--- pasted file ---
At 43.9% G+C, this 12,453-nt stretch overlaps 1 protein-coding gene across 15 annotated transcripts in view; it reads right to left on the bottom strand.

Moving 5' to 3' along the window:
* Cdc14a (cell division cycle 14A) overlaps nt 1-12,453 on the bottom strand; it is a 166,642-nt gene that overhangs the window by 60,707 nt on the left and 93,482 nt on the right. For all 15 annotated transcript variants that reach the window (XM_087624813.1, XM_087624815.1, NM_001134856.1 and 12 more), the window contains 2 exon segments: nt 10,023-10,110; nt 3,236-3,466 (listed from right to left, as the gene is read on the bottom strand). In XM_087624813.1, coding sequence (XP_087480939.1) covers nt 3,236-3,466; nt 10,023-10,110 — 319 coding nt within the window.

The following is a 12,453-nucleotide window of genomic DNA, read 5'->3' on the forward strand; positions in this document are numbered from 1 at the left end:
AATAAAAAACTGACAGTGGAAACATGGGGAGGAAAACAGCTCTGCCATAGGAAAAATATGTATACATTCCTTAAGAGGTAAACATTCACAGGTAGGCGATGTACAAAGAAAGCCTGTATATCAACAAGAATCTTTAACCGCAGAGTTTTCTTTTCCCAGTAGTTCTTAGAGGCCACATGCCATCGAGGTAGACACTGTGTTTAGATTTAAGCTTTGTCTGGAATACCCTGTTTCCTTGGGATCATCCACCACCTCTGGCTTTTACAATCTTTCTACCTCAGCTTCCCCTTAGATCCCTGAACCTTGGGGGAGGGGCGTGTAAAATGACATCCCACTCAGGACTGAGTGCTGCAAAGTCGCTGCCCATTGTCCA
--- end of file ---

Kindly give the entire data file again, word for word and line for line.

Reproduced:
At 43.9% G+C, this 12,453-nt stretch overlaps 1 protein-coding gene across 15 annotated transcripts in view; it reads right to left on the bottom strand.

Moving 5' to 3' along the window:
* Cdc14a (cell division cycle 14A) overlaps nt 1-12,453 on the bottom strand; it is a 166,642-nt gene that overhangs the window by 60,707 nt on the left and 93,482 nt on the right. For all 15 annotated transcript variants that reach the window (XM_087624813.1, XM_087624815.1, NM_001134856.1 and 12 more), the window contains 2 exon segments: nt 10,023-10,110; nt 3,236-3,466 (listed from right to left, as the gene is read on the bottom strand). In XM_087624813.1, coding sequence (XP_087480939.1) covers nt 3,236-3,466; nt 10,023-10,110 — 319 coding nt within the window.

The following is a 12,453-nucleotide window of genomic DNA, read 5'->3' on the forward strand; positions in this document are numbered from 1 at the left end:
AATAAAAAACTGACAGTGGAAACATGGGGAGGAAAACAGCTCTGCCATAGGAAAAATATGTATACATTCCTTAAGAGGTAAACATTCACAGGTAGGCGATGTACAAAGAAAGCCTGTATATCAACAAGAATCTTTAACCGCAGAGTTTTCTTTTCCCAGTAGTTCTTAGAGGCCACATGCCATCGAGGTAGACACTGTGTTTAGATTTAAGCTTTGTCTGGAATACCCTGTTTCCTTGGGATCATCCACCACCTCTGGCTTTTACAATCTTTCTACCTCAGCTTCCCCTTAGATCCCTGAACCTTGGGGGAGGGGCGTGTAAAATGACATCCCACTCAGGACTGAGTGCTGCAAAGTCGCTGCCCATTGTCCA